Charting Your History



At some point most people become curious about their family background and begin doing the research on which genealogy work is based. Some applications -- such as those for health insurance -- require a knowledge of your family's medical history.

My interest in genealogy grew from asking my grandparents about the names of their relatives. I was about 10 or so and had started writing stories set in colonial times and wanted old-fashioned names for my characters.


Loretta Putnam pulls up a blank pedigree chart on one of the computers in the Payson LDS Stake Center's Family History Center.

"Getting started in genealogy begins with you," said Loretta Putnam, who teaches genealogy classes for The Church of Jesus Christ of Latter-day Saints in Tonto Basin.

Record information about yourself, where and when you were born, your parents and possibly your grandparents.

"Collect any papers -- birth certificates, marriage licenses, baptism records, death certificates -- you can get you hands on. Any Bibles, any journals are wonderful," she said.

The next step is to talk to people. "Interview your relatives. Ask if they have any family trees or pedigrees (charts) they have already filled out."

The Rim Country is fortunate to have two wonderful resource centers for genealogy research. The Payson LDS Stake Center's Family History Center and the Northern Gila County Genealogical Society Library.

Putnam brings her class from Tonto Basin to Payson to work in the Family History Center on Saturdays. The center's computers and the Personal Ancestral File software and additional resources, such as access to, are available to everyone.

"(PAF) is one of the best programs I have ever used," Putnam said. "It is very user friendly."

There is a tutorial to help users through the system and there are always people available to help get someone started with it.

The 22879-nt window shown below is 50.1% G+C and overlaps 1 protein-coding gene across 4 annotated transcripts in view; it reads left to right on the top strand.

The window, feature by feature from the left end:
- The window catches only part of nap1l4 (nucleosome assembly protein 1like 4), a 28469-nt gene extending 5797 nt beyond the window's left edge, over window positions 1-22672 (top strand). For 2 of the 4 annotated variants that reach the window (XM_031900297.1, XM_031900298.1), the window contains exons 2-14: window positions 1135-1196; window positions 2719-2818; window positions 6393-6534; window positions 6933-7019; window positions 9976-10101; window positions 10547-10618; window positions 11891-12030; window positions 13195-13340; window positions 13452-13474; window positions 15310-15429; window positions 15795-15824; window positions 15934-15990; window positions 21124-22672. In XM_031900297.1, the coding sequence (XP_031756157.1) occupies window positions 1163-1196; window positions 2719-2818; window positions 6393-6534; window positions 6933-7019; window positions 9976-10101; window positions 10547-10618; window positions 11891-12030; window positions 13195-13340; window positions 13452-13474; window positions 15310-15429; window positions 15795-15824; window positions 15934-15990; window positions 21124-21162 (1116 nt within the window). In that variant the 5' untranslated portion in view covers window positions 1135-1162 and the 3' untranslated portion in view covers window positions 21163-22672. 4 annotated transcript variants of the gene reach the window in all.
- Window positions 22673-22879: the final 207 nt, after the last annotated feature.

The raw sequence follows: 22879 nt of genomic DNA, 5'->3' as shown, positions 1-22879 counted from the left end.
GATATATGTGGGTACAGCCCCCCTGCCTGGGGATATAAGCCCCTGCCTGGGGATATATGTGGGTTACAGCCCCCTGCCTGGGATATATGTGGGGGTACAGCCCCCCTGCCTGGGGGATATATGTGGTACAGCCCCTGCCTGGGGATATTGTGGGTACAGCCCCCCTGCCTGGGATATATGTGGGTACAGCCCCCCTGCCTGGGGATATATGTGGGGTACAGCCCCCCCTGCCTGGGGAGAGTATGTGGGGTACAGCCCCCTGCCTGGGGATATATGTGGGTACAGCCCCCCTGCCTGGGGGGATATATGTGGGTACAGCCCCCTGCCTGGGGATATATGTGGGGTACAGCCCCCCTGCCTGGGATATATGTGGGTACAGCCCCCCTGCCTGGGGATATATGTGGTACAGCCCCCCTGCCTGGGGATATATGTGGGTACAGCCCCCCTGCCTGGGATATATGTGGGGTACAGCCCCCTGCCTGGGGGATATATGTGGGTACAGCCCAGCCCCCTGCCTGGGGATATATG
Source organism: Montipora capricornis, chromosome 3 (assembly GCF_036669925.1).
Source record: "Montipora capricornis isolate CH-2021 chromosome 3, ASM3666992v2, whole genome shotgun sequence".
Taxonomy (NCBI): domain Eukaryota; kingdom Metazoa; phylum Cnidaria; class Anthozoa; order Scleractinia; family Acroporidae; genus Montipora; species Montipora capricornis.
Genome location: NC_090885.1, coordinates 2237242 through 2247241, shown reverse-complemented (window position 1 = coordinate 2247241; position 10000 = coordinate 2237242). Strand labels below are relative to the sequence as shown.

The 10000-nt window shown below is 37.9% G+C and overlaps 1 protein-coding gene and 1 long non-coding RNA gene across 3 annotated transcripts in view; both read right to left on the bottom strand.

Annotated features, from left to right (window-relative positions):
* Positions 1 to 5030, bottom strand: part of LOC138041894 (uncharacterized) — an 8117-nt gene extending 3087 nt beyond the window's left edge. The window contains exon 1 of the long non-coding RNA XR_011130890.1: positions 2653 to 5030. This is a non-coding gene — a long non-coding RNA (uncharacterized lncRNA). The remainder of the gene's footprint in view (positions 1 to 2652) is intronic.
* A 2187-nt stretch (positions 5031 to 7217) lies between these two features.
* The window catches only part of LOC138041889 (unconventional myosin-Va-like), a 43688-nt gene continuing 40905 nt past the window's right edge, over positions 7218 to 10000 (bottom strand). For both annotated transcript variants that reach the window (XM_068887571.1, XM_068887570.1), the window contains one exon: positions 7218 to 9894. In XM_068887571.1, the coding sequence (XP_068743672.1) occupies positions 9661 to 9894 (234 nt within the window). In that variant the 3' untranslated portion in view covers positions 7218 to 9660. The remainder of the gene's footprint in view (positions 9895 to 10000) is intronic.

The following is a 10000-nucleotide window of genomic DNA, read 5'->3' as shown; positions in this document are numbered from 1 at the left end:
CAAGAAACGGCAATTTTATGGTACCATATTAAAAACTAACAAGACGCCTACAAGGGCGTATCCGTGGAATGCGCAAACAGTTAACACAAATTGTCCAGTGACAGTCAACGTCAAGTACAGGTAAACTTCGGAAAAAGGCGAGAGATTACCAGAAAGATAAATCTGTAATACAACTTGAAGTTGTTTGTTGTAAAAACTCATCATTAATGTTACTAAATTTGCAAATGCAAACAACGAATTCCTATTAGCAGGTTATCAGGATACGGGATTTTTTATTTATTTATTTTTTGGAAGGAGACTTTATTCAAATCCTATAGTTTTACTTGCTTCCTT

The system has a variety of different forms on which to place the information you have gathered. It includes a place to record a physical description and anecdotes about your family members. It also has a scrapbook function where family photos can be scanned into the history you are building.

There are numerous links to other genealogy resources, including the largest and most comprehensive of family histories of its kind in the world, the LDS's main Family History Library in Salt Lake City, Utah.

Putnam said going back five or six generations is good. The system doesn't require you to have all the information on everyone, she said.

"We use ‘abouts' a lot. There are lots of ways to work around the information you don't have with the information you do have," Putnam said.

She explained how an "about" is used for a date of birth. You start with how old you think a relative was when they married for instance.

"Most men marry at 20. So if you know when they were married, but not when they were born, just subtract 20 years and give the computer instructions to search within two or three years of that date."

She said more often than not, birthdates, and accompanying information, can be found that way in census records. Another "about" that is used in genealogical research, about two years after a marriage, couples started having their families, and about every two years another child was born.

In addition to the resources available at the Family History Center via the Internet, there are actual books to use, plus microfiche and microfilm of records can be ordered for a minimal cost.

The NGCGS Library has other resources, but Putnam said members of that group make frequent use of the Family History Center's materials.

The Family History Center is open from 9 a.m. to 5 p.m. Monday and Tuesday and from 9 a.m. to 1 p.m. Wednesdays. Special arrangements can be made to have it open after hours if three or four people are interested.

Putnam said she would be willing to help after hours groups with their research. She can be reached at (928) 479-2950.

To find out more about the center, call (928) 468-0249. The center is located at the corner of Ponderosa and Aero, to the southeast of Payson Regional Medical Center.

The LDS Web site, can be accessed from any computer.

The NGCGS Library is open from 9 a.m. to 4 p.m. Thursday, Friday and Saturday, or by appointment. It is at 302 E. Bonita St. For more information, call (928) 474-2139.

And those names ...

Well, for old-fashioned names I really didn't have to look any further than my own grandparents: Bessie and Stafford, Frances and Albert; great-grandparents James Issac and Melinda, George and Rosa, James Frederick and Lucy Marie, John Benjamin and Della.

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